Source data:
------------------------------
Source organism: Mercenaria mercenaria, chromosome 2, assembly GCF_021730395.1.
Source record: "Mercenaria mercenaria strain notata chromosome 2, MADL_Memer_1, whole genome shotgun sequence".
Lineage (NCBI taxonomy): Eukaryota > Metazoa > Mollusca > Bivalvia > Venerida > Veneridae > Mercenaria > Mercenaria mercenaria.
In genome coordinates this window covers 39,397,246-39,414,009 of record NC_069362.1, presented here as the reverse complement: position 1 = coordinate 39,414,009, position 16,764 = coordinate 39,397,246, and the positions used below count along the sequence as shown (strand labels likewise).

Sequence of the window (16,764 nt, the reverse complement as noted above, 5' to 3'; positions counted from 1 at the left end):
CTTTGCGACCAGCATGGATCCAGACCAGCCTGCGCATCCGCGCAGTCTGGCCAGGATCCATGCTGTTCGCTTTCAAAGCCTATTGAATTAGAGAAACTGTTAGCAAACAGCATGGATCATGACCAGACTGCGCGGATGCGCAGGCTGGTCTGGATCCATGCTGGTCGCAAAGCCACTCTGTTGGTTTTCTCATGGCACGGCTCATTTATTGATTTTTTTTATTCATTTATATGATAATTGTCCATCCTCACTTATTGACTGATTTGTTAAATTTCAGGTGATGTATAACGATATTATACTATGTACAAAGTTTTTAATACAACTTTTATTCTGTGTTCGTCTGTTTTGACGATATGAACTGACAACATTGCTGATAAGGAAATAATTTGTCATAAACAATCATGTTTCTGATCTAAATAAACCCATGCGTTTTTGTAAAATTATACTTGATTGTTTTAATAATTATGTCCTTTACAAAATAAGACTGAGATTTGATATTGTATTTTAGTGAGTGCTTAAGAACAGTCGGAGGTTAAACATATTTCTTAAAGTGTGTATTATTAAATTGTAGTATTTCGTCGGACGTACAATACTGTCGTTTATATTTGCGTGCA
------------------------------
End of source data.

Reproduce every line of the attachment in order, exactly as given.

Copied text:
Source organism: Mercenaria mercenaria, chromosome 2, assembly GCF_021730395.1.
Source record: "Mercenaria mercenaria strain notata chromosome 2, MADL_Memer_1, whole genome shotgun sequence".
Lineage (NCBI taxonomy): Eukaryota > Metazoa > Mollusca > Bivalvia > Venerida > Veneridae > Mercenaria > Mercenaria mercenaria.
In genome coordinates this window covers 39,397,246-39,414,009 of record NC_069362.1, presented here as the reverse complement: position 1 = coordinate 39,414,009, position 16,764 = coordinate 39,397,246, and the positions used below count along the sequence as shown (strand labels likewise).

Sequence of the window (16,764 nt, the reverse complement as noted above, 5' to 3'; positions counted from 1 at the left end):
CTTTGCGACCAGCATGGATCCAGACCAGCCTGCGCATCCGCGCAGTCTGGCCAGGATCCATGCTGTTCGCTTTCAAAGCCTATTGAATTAGAGAAACTGTTAGCAAACAGCATGGATCATGACCAGACTGCGCGGATGCGCAGGCTGGTCTGGATCCATGCTGGTCGCAAAGCCACTCTGTTGGTTTTCTCATGGCACGGCTCATTTATTGATTTTTTTTATTCATTTATATGATAATTGTCCATCCTCACTTATTGACTGATTTGTTAAATTTCAGGTGATGTATAACGATATTATACTATGTACAAAGTTTTTAATACAACTTTTATTCTGTGTTCGTCTGTTTTGACGATATGAACTGACAACATTGCTGATAAGGAAATAATTTGTCATAAACAATCATGTTTCTGATCTAAATAAACCCATGCGTTTTTGTAAAATTATACTTGATTGTTTTAATAATTATGTCCTTTACAAAATAAGACTGAGATTTGATATTGTATTTTAGTGAGTGCTTAAGAACAGTCGGAGGTTAAACATATTTCTTAAAGTGTGTATTATTAAATTGTAGTATTTCGTCGGACGTACAATACTGTCGTTTATATTTGCGTGCA